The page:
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Tehc Gadgets to Enliven Renovated Museums

Mon, 27 Mar 2006

By Kristin E. Longley

(AXcess News) Washington - Think of it as "This Old House" on steroids, one curator said.

After more than six years, countless holse in the walls and a lot of sawdust, the two-block monolith that houses the Smithsonian American Art Museum and the National Portrait Gallery is well on its way toward a July 1 opening.

Officials spared no expense to renovate the building that is home to two of the country's most famed tourist destinations. The $298-million renovation features a seamless mix of preserved historical architecture and technological gadgets enough to thrill art freaks and science geeks alike.

"The building itself is a reason to come," National Portrait Gallery Director Mark Pachter said Thursday before leading members of the press and museum staff on a tour through the construciton site.

The outside of the neo-clasiscal Greek style building, newly dubbed the Reynolds Center for American Art and Portraiture after its main donor, will look familiar to those who knew it before it closed in 2000. But the interior has undergone a fairytale transformation, complete with imported hand-blown windows, a grand curving staircase and an additional 30,000 square feet of gallery space.

Museum officials amdit they have a long way to go. Even though portions of exhibits are installed, there's still sawdust on the partially tiled floors and priceless paintings crated in cardboard leainng against walls.

But come July, visitors will flock to this "cultural centerpiece," Pachter said. It is the first Smithsonian building to have extended hours of 11:30 a.m. to 7 p.m., allowing for school tours in the early morning hours.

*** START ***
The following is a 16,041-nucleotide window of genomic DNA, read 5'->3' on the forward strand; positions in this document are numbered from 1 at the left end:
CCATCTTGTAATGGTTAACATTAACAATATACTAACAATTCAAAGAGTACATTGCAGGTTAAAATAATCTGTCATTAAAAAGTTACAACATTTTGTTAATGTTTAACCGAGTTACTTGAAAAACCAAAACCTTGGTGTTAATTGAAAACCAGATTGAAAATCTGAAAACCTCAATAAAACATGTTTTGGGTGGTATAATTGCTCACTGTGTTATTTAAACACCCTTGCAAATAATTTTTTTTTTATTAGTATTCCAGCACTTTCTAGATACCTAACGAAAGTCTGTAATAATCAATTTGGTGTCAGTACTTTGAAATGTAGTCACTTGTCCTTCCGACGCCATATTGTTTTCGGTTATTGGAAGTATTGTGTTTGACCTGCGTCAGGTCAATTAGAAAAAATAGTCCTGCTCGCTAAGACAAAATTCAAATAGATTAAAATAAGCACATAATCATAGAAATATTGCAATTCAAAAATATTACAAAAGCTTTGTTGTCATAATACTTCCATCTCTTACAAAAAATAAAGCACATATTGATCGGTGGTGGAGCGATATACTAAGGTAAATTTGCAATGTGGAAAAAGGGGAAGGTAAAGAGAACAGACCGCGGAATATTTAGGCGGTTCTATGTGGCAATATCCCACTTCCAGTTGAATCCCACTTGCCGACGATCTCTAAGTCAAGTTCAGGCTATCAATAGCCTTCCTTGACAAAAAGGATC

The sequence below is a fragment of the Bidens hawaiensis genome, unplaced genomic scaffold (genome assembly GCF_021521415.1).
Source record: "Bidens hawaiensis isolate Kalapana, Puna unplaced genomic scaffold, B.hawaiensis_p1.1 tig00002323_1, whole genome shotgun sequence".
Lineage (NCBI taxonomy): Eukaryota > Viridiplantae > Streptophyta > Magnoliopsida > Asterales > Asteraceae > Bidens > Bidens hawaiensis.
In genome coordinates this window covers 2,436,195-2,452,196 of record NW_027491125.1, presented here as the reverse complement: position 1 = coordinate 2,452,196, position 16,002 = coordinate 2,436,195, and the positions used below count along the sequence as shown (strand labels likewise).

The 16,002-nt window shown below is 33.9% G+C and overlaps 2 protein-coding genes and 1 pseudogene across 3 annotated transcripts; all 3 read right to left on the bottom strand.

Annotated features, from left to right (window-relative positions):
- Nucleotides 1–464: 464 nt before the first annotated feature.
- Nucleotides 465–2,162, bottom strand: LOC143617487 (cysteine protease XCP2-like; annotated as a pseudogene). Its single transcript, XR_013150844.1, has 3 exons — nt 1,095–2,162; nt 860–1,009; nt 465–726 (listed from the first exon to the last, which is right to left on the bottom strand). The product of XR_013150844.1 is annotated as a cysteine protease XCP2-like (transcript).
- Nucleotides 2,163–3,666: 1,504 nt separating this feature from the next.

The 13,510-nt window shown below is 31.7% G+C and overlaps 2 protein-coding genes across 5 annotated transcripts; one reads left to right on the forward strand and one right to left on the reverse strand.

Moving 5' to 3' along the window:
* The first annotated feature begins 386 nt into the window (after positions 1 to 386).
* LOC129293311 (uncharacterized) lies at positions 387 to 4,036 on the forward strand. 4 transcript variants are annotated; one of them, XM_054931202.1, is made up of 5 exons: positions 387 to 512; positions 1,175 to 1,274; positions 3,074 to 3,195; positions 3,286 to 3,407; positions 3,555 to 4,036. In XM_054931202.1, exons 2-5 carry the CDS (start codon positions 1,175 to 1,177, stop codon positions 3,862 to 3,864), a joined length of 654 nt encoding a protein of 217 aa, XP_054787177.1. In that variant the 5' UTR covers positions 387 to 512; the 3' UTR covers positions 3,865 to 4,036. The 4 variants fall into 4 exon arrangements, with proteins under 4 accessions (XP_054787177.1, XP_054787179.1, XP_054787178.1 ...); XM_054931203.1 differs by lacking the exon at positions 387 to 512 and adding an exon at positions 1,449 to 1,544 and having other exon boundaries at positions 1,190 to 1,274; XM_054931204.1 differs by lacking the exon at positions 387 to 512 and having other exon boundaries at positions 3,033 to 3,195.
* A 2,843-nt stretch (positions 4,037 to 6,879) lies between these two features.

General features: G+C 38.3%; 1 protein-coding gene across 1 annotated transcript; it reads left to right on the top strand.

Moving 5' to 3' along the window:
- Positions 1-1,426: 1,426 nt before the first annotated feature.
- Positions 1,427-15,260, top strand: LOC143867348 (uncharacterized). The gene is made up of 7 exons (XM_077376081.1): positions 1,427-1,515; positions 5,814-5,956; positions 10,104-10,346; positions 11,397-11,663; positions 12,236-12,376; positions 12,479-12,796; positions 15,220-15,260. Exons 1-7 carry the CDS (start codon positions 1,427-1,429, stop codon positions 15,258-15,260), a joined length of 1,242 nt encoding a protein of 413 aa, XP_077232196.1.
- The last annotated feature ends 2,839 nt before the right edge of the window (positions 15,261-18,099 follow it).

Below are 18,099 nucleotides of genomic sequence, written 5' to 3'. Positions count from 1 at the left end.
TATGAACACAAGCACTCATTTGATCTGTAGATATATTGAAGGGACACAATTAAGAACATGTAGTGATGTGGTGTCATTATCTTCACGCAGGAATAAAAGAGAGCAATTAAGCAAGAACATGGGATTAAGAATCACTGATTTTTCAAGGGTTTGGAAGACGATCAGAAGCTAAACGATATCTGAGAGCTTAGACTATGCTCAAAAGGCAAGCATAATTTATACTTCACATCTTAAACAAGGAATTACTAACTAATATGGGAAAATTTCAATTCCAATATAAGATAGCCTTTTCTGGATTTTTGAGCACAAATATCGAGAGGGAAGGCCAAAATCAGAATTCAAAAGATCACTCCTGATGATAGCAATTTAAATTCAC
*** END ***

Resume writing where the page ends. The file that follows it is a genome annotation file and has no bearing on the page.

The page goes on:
That the center isn't located on the National Mall, a hotbed of museums and monuments in the heart of the District, won't hurt tourism, Pachter said.

"Our position is that the Mall is worried," he joked. "We are really the other Mall now."

And with popular exhibits like the National Portrait Gallery's "America's Presidents" the only complete collection outside the White House and the Smithsonian American Art Museum's 33-feet wide, neon-lighted wire sculpture of the United States, complete with video art representing each state, officials are expecting 2 million visitors in the first year.

Among the renovation highlights:

* Lunder Conservation Center

It's the first permanent conservation faciliyt that allows the public to view behind-teh-scenes art preservation. The exhibitors become the exhibit in this two-story, folor-to-ceiling glass lab that is reminiscent of the American flag preservation lab at the National Museum of American History. Not only can visitors view the techniques used to conserve priceless art works, but they can also learn how to presevre art and photgoraphs in their own homes.

Technological feature: An interactive media wall with touch screen that plays interviews with conservators.

* Luce Foundation Center for American Art

This three-story feature is the first visible storage and study center in Wahsington. It contains thosuands of the Smithsonian American Art Museum's objects behind secure glass cases, quadrupling the number of art works on display.

Technological feature: Motorized drawers cotnaining miniature portraits, sculptures and objects that open and close at teh touch of a button, and computer koisks with Internet provide access to information on every displayed object.

* Kogod Courtyard

The only feature of the center that isn't opening on time is the glass-roofed courtyard. The roof will covre what had been an open space between the two museums. It will be available for multiple uses in late 2007. Food will be available in the buliding until a courtayrd cafe opens. In addition to extensive landscaping and a unique drainage system, officials said it might contian a fountain.

Technological feature: It is climate-controlled for year-round use.

For more information, visit the museums' also newly renovated Web site, http://www.reynoldscenter.org

Source: Scripps Howard Foundation